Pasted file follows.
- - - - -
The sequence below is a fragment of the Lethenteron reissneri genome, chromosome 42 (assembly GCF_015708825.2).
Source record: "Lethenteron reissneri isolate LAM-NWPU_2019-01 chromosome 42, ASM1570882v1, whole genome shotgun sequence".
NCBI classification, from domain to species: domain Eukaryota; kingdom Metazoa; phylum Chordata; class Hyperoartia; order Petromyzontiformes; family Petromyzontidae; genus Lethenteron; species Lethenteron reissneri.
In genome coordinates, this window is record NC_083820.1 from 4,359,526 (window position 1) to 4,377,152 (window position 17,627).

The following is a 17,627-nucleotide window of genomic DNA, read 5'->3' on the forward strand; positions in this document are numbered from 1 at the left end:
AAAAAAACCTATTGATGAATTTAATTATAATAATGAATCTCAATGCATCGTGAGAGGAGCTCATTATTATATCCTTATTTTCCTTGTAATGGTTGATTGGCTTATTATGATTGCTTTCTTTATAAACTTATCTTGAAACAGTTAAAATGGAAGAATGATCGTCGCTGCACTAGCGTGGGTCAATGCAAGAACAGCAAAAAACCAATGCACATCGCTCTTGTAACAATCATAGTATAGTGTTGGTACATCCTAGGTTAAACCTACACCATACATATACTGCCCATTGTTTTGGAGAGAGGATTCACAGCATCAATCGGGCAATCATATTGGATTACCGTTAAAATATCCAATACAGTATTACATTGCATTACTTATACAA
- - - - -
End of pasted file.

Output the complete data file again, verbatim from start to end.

The sequence below is a fragment of the Lethenteron reissneri genome, chromosome 42 (assembly GCF_015708825.2).
Source record: "Lethenteron reissneri isolate LAM-NWPU_2019-01 chromosome 42, ASM1570882v1, whole genome shotgun sequence".
NCBI classification, from domain to species: domain Eukaryota; kingdom Metazoa; phylum Chordata; class Hyperoartia; order Petromyzontiformes; family Petromyzontidae; genus Lethenteron; species Lethenteron reissneri.
In genome coordinates, this window is record NC_083820.1 from 4,359,526 (window position 1) to 4,377,152 (window position 17,627).

The following is a 17,627-nucleotide window of genomic DNA, read 5'->3' on the forward strand; positions in this document are numbered from 1 at the left end:
AAAAAAACCTATTGATGAATTTAATTATAATAATGAATCTCAATGCATCGTGAGAGGAGCTCATTATTATATCCTTATTTTCCTTGTAATGGTTGATTGGCTTATTATGATTGCTTTCTTTATAAACTTATCTTGAAACAGTTAAAATGGAAGAATGATCGTCGCTGCACTAGCGTGGGTCAATGCAAGAACAGCAAAAAACCAATGCACATCGCTCTTGTAACAATCATAGTATAGTGTTGGTACATCCTAGGTTAAACCTACACCATACATATACTGCCCATTGTTTTGGAGAGAGGATTCACAGCATCAATCGGGCAATCATATTGGATTACCGTTAAAATATCCAATACAGTATTACATTGCATTACTTATACAA